April 14, 2020
Written by: Mark Swanson, RT, RDMS, RVT
Click on image to watch video
Venous thrombosis is a major cause of morbidity and mortality in the United States. Patients presenting to the emergency department with lower extremity symptoms suggestive of thrombolytic disease typically require a diagnostic ultrasound examination. A duplex ultrasound examination performed in a vascular laboratory or in the Radiology department may not be available after-hours. In many institutions, these ultrasound examinations are performed by emergency medicine / critical care physicians, radiology residents, or possibly an on-call technologist.
When performed by emergency physicians, focused venous imaging (POCUS) has been shown to decrease emergency department (ED) time to disposition when compared to exams performed by other imaging specialists.
Focused ultrasound of the lower extremity can be performed quickly and accurately using B-Mode only. A simplified technique that concentrates on evaluating the common femoral, femoral and popliteal veins is utilized. Emergency physicians using POC ultrasound in the evaluation of lower-extremity pain or swelling need to be aware of the pitfalls, limitations, and proper techniques to avoid misdiagnosis while evaluating a patient for DVT.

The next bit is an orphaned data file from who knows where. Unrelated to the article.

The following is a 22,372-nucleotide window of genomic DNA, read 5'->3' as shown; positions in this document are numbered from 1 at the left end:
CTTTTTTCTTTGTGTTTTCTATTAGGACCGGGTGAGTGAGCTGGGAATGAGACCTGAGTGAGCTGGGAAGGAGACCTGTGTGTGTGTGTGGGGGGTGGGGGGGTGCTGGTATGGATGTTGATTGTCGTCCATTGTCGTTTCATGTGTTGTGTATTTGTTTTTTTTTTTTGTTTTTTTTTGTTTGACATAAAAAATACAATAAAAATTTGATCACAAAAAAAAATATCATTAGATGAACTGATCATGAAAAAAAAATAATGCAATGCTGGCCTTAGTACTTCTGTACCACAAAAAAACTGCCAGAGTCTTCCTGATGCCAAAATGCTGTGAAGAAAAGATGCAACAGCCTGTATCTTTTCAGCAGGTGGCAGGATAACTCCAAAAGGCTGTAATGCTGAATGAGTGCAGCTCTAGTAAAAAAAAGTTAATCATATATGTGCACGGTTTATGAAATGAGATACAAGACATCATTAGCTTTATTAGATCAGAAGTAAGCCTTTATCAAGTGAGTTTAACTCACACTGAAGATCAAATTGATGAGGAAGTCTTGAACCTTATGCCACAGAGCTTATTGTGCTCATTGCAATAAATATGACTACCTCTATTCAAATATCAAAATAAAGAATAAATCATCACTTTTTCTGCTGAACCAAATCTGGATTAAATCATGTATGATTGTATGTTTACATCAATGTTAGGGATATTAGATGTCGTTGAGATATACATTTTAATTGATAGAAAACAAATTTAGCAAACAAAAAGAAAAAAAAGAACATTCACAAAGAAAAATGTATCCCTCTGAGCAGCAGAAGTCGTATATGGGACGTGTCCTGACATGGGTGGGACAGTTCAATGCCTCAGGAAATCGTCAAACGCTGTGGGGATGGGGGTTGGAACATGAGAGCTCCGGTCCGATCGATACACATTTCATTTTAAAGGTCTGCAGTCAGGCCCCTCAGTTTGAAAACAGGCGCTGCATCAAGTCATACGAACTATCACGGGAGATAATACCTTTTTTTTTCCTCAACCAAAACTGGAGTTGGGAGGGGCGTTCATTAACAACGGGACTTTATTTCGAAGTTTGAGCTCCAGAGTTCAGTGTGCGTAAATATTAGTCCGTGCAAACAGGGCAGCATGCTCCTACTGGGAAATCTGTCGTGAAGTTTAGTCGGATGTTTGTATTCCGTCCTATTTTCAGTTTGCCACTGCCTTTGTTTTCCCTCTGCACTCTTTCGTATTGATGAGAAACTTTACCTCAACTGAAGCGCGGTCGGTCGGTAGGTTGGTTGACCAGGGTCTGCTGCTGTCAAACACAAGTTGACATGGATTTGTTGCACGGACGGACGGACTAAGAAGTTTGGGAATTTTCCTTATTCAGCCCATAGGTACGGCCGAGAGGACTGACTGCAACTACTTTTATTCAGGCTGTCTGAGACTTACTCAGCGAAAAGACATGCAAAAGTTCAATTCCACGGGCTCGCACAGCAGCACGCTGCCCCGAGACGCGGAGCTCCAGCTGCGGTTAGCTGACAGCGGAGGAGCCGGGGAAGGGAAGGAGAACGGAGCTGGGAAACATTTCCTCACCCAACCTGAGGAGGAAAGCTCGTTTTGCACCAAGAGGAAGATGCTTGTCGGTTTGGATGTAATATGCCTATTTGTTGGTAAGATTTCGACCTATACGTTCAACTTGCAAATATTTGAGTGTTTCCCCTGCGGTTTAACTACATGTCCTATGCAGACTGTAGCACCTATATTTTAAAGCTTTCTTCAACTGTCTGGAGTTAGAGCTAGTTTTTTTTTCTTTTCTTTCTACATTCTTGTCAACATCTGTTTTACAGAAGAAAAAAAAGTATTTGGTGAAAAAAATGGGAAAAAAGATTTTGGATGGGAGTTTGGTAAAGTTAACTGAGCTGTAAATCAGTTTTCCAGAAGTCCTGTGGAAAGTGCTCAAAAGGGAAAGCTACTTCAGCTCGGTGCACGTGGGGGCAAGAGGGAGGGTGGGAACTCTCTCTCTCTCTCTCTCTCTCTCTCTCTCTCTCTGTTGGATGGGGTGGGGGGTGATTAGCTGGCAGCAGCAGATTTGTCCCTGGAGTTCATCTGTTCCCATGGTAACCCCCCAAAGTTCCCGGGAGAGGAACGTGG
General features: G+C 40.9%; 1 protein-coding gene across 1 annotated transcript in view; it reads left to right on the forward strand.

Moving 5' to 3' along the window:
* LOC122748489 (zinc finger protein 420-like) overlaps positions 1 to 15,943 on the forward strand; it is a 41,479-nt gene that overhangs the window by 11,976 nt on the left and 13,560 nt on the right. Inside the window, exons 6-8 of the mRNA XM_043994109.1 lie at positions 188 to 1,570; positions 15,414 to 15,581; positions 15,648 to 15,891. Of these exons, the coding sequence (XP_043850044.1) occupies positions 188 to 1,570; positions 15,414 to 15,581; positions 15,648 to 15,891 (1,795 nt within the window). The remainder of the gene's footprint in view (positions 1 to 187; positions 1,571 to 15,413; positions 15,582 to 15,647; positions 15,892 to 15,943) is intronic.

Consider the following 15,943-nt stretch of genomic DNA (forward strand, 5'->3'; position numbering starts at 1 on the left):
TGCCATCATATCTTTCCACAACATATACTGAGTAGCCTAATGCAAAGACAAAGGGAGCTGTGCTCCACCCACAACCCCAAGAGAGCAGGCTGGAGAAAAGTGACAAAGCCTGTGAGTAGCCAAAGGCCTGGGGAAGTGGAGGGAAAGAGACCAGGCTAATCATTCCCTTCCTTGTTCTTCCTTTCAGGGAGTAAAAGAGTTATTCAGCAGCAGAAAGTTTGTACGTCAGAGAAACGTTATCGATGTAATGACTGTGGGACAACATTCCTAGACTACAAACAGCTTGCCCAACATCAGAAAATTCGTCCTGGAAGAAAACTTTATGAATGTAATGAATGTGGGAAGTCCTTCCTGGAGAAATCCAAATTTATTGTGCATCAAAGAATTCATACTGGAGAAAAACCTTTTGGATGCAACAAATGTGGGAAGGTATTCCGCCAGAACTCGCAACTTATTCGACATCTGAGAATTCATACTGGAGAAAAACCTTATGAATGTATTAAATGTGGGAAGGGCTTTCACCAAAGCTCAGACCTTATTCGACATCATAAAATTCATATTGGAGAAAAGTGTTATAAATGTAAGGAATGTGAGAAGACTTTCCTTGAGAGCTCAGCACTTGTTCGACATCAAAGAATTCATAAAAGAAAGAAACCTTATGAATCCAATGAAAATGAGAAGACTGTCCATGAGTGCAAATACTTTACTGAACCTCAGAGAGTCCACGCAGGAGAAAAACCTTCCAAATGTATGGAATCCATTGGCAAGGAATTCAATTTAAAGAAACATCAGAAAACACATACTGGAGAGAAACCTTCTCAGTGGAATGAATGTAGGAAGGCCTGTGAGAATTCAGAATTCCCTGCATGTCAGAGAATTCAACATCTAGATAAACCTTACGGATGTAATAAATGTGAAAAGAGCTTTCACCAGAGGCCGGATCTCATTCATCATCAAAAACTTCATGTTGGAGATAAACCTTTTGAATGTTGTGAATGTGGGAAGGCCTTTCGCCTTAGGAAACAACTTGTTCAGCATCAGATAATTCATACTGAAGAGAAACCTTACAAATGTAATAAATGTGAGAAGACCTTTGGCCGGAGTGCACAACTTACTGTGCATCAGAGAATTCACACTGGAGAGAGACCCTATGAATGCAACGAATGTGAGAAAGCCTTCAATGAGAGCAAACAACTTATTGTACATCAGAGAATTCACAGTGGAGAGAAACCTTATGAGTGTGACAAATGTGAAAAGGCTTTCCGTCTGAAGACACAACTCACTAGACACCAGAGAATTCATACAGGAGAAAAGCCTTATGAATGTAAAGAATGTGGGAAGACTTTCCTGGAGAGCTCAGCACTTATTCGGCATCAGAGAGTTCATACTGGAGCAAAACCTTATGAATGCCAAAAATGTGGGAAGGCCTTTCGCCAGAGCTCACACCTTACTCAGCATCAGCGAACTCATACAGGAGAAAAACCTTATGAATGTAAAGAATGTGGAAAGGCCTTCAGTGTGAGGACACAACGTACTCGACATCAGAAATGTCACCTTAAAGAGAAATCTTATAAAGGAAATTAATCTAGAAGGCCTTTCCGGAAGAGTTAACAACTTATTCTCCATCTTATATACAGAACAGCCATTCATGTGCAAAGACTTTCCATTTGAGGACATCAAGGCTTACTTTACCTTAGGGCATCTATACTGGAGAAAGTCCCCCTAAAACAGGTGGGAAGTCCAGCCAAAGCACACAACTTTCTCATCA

At Gulfcoast Ultrasound Institute, our Blended Introduction and Advanced Emergency Medicine & Critical Care Ultrasound Live Training Course provides participants a strong foundation to perform and/or interpret the core and advanced ultrasound applications in an emergency setting as outlined in the ACEP and WINFOCUS ultrasound practice guidelines.
Serving the Medical Community
CME Credits Awarded